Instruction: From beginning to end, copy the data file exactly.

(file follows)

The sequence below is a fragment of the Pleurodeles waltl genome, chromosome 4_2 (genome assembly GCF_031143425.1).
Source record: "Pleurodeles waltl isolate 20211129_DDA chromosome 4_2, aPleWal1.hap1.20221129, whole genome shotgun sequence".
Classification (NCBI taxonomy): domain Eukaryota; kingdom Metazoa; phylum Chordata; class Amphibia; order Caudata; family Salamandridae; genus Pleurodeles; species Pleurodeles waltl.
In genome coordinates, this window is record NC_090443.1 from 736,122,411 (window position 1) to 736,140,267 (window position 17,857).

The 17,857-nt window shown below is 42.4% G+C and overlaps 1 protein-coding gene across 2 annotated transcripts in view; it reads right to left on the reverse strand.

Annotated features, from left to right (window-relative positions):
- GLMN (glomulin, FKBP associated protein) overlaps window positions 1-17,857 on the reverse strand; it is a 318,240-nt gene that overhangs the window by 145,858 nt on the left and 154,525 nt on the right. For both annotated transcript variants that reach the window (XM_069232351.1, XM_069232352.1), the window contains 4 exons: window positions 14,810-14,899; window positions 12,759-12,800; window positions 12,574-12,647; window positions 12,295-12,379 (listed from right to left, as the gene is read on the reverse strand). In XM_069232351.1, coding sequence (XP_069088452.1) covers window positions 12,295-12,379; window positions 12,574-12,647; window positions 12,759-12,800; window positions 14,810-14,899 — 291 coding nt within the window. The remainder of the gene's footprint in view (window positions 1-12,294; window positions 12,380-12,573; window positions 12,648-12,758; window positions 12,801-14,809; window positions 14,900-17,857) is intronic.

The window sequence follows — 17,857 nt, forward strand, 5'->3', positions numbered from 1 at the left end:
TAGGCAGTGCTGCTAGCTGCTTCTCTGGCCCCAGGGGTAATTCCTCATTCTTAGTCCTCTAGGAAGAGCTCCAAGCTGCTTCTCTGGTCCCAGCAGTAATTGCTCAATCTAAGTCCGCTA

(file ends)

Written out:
The sequence below is a fragment of the Pleurodeles waltl genome, chromosome 4_2 (genome assembly GCF_031143425.1).
Source record: "Pleurodeles waltl isolate 20211129_DDA chromosome 4_2, aPleWal1.hap1.20221129, whole genome shotgun sequence".
Classification (NCBI taxonomy): domain Eukaryota; kingdom Metazoa; phylum Chordata; class Amphibia; order Caudata; family Salamandridae; genus Pleurodeles; species Pleurodeles waltl.
In genome coordinates, this window is record NC_090443.1 from 736,122,411 (window position 1) to 736,140,267 (window position 17,857).

The 17,857-nt window shown below is 42.4% G+C and overlaps 1 protein-coding gene across 2 annotated transcripts in view; it reads right to left on the reverse strand.

Annotated features, from left to right (window-relative positions):
- GLMN (glomulin, FKBP associated protein) overlaps window positions 1-17,857 on the reverse strand; it is a 318,240-nt gene that overhangs the window by 145,858 nt on the left and 154,525 nt on the right. For both annotated transcript variants that reach the window (XM_069232351.1, XM_069232352.1), the window contains 4 exons: window positions 14,810-14,899; window positions 12,759-12,800; window positions 12,574-12,647; window positions 12,295-12,379 (listed from right to left, as the gene is read on the reverse strand). In XM_069232351.1, coding sequence (XP_069088452.1) covers window positions 12,295-12,379; window positions 12,574-12,647; window positions 12,759-12,800; window positions 14,810-14,899 — 291 coding nt within the window. The remainder of the gene's footprint in view (window positions 1-12,294; window positions 12,380-12,573; window positions 12,648-12,758; window positions 12,801-14,809; window positions 14,900-17,857) is intronic.

The window sequence follows — 17,857 nt, forward strand, 5'->3', positions numbered from 1 at the left end:
TAGGCAGTGCTGCTAGCTGCTTCTCTGGCCCCAGGGGTAATTCCTCATTCTTAGTCCTCTAGGAAGAGCTCCAAGCTGCTTCTCTGGTCCCAGCAGTAATTGCTCAATCTAAGTCCGCTA